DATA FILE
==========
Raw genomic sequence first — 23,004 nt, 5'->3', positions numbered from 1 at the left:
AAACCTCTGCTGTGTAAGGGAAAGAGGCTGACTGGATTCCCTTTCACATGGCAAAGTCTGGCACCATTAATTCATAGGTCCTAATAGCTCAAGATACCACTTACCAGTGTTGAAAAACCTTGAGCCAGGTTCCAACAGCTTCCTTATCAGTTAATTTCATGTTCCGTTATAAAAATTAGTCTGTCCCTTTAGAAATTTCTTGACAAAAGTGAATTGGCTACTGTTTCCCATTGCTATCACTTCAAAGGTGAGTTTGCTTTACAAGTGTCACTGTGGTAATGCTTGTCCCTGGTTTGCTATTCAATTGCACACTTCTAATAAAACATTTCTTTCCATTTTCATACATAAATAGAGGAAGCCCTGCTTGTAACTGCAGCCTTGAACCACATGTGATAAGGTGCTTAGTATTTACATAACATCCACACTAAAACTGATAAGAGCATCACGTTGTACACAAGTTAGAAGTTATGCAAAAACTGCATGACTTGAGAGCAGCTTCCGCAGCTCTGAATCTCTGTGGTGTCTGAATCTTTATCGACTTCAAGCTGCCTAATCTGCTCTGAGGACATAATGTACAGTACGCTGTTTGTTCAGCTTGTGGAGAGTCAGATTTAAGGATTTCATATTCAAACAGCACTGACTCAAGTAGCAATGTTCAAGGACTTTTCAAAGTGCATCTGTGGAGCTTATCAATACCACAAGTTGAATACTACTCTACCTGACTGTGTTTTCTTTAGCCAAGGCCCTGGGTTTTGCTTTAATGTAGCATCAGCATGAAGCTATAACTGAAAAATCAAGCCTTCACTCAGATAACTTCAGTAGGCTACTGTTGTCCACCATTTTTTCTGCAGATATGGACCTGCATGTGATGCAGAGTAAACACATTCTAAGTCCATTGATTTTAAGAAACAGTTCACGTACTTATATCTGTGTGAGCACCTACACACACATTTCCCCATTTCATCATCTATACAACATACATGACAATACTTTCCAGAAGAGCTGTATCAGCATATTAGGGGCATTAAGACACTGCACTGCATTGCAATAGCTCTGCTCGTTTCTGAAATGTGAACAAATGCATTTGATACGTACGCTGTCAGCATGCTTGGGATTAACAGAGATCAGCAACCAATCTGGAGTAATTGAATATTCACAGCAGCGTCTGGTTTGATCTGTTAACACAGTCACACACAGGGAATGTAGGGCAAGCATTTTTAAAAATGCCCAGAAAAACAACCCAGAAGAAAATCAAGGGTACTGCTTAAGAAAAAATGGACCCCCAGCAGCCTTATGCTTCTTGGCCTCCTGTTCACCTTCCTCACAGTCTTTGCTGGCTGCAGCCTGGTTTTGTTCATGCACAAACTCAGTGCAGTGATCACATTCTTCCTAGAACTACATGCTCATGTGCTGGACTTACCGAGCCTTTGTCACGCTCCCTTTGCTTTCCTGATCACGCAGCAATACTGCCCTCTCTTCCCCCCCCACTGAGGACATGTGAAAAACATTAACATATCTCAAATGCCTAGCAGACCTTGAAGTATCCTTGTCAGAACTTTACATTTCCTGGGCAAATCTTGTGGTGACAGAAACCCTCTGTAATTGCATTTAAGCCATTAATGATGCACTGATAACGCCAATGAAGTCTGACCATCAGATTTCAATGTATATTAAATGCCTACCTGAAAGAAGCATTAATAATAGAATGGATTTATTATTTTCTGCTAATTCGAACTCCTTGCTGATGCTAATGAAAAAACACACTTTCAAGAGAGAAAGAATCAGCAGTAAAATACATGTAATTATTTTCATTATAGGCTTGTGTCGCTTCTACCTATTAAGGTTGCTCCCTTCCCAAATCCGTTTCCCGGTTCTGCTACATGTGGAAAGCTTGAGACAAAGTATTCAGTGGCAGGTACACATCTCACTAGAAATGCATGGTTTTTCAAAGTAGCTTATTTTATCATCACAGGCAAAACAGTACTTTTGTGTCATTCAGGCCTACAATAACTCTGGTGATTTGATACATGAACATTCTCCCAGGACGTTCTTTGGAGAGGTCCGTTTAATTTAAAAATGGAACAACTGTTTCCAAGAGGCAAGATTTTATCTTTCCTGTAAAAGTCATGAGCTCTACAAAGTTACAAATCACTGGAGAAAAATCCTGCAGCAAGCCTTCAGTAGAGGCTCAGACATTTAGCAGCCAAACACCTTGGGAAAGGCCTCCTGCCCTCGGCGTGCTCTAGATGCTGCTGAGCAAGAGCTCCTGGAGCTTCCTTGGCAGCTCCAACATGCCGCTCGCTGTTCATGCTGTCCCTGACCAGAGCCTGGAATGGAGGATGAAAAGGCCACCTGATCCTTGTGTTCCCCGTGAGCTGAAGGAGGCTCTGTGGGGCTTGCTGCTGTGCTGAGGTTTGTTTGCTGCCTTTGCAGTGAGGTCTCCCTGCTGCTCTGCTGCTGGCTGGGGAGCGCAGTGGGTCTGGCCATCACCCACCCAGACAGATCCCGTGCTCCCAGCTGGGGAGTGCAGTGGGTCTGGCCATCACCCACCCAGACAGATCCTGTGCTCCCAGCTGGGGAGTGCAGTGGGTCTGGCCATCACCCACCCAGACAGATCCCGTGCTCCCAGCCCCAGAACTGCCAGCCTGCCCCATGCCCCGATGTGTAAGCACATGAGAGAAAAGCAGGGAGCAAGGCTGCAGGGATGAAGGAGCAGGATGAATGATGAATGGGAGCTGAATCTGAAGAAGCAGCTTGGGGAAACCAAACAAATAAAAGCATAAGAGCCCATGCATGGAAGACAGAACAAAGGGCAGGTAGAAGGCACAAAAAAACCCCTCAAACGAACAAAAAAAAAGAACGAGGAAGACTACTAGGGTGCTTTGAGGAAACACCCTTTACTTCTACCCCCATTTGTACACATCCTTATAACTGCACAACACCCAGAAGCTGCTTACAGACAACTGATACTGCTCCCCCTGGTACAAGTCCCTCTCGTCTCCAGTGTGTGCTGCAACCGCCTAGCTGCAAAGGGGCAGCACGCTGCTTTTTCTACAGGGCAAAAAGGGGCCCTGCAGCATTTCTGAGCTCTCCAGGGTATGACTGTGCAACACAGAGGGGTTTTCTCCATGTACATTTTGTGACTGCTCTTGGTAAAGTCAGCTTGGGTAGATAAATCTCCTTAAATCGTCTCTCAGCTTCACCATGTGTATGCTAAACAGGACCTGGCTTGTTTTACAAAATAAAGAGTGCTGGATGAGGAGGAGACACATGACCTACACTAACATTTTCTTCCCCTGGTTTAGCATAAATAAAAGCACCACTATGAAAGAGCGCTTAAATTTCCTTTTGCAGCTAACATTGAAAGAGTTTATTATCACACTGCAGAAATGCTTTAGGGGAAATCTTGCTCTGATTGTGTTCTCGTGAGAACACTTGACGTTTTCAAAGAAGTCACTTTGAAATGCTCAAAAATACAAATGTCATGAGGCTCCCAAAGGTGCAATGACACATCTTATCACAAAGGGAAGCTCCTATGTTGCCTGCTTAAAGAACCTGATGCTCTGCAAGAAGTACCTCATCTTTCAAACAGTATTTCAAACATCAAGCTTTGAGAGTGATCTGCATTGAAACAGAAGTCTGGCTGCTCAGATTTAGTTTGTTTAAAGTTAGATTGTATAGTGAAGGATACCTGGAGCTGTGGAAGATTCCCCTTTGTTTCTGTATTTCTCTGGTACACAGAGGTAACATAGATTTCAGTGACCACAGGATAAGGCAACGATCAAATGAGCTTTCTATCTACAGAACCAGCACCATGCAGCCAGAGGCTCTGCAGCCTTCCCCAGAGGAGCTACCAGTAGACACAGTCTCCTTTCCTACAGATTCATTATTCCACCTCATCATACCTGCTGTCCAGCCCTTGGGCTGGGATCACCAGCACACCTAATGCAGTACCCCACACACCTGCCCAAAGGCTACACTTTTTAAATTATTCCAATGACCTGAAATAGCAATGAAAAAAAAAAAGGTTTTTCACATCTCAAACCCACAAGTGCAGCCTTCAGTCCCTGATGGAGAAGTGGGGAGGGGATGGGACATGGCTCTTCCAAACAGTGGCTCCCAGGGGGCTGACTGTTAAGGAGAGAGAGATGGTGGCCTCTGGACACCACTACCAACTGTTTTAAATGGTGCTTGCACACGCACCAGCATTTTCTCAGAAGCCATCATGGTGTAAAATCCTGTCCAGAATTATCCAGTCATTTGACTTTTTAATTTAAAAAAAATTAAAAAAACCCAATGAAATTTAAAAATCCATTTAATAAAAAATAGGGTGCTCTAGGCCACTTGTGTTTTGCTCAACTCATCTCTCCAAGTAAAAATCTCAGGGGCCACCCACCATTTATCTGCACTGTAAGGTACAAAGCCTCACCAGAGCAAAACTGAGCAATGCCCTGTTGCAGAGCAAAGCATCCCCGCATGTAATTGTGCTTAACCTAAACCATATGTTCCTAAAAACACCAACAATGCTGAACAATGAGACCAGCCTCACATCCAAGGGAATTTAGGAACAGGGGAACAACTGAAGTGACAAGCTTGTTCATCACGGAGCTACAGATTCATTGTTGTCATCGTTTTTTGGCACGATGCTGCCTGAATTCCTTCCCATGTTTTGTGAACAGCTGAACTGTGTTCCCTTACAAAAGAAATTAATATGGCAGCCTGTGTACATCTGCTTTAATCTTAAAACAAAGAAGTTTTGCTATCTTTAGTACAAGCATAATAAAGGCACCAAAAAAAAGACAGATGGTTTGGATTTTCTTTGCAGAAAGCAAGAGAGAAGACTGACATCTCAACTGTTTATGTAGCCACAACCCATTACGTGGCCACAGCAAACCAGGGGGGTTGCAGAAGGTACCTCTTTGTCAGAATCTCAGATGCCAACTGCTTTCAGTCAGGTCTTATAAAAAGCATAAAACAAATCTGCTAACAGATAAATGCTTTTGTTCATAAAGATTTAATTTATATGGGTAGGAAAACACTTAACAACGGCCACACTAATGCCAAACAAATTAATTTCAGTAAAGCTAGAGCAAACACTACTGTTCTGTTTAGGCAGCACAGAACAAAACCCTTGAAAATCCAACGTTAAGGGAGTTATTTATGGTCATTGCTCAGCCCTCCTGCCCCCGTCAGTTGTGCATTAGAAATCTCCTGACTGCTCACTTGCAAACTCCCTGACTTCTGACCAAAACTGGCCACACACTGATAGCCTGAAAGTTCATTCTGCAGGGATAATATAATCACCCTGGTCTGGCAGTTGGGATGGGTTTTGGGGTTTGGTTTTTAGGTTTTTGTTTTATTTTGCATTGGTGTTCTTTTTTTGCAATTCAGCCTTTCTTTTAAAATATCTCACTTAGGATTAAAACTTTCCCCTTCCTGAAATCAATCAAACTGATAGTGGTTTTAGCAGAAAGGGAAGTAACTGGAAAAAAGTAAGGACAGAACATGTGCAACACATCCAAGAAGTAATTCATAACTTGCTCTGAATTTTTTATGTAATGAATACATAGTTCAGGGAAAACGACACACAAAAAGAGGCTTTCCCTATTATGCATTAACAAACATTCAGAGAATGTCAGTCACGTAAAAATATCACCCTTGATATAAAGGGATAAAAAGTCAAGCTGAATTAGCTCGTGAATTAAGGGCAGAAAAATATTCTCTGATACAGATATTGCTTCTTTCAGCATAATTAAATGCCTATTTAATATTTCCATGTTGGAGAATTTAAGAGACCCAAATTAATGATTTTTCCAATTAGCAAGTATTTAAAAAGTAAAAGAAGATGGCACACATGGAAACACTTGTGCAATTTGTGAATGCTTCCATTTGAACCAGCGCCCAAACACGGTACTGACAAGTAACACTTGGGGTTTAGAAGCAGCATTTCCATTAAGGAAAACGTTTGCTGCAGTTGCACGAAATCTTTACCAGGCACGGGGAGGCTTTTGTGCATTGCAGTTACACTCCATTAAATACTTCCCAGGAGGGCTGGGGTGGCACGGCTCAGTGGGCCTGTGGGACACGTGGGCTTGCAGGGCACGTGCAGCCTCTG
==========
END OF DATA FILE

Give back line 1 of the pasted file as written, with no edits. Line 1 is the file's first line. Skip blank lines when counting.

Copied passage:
Raw genomic sequence first — 23,004 nt, 5'->3', positions numbered from 1 at the left: